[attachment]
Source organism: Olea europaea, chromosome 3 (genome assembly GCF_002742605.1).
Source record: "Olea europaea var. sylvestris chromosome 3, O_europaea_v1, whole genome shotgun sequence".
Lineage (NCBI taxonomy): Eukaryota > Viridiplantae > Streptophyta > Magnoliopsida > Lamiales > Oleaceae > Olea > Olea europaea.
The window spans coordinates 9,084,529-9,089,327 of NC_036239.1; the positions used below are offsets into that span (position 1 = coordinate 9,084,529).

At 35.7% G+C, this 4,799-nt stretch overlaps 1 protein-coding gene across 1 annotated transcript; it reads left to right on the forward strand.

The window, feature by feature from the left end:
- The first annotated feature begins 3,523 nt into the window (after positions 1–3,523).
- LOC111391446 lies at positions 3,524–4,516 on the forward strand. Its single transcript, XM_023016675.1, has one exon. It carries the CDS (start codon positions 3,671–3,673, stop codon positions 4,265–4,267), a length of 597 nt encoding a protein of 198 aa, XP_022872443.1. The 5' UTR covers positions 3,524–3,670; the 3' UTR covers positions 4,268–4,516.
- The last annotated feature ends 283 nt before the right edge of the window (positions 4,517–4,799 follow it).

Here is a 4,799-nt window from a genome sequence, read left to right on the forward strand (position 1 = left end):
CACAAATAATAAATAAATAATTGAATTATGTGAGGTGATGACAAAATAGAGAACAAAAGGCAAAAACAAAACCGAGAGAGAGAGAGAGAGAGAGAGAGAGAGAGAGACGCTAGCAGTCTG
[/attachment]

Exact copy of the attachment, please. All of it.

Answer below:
Source organism: Olea europaea, chromosome 3 (genome assembly GCF_002742605.1).
Source record: "Olea europaea var. sylvestris chromosome 3, O_europaea_v1, whole genome shotgun sequence".
Lineage (NCBI taxonomy): Eukaryota > Viridiplantae > Streptophyta > Magnoliopsida > Lamiales > Oleaceae > Olea > Olea europaea.
The window spans coordinates 9,084,529-9,089,327 of NC_036239.1; the positions used below are offsets into that span (position 1 = coordinate 9,084,529).

At 35.7% G+C, this 4,799-nt stretch overlaps 1 protein-coding gene across 1 annotated transcript; it reads left to right on the forward strand.

The window, feature by feature from the left end:
- The first annotated feature begins 3,523 nt into the window (after positions 1–3,523).
- LOC111391446 lies at positions 3,524–4,516 on the forward strand. Its single transcript, XM_023016675.1, has one exon. It carries the CDS (start codon positions 3,671–3,673, stop codon positions 4,265–4,267), a length of 597 nt encoding a protein of 198 aa, XP_022872443.1. The 5' UTR covers positions 3,524–3,670; the 3' UTR covers positions 4,268–4,516.
- The last annotated feature ends 283 nt before the right edge of the window (positions 4,517–4,799 follow it).

Here is a 4,799-nt window from a genome sequence, read left to right on the forward strand (position 1 = left end):
CACAAATAATAAATAAATAATTGAATTATGTGAGGTGATGACAAAATAGAGAACAAAAGGCAAAAACAAAACCGAGAGAGAGAGAGAGAGAGAGAGAGAGAGAGAGACGCTAGCAGTCTG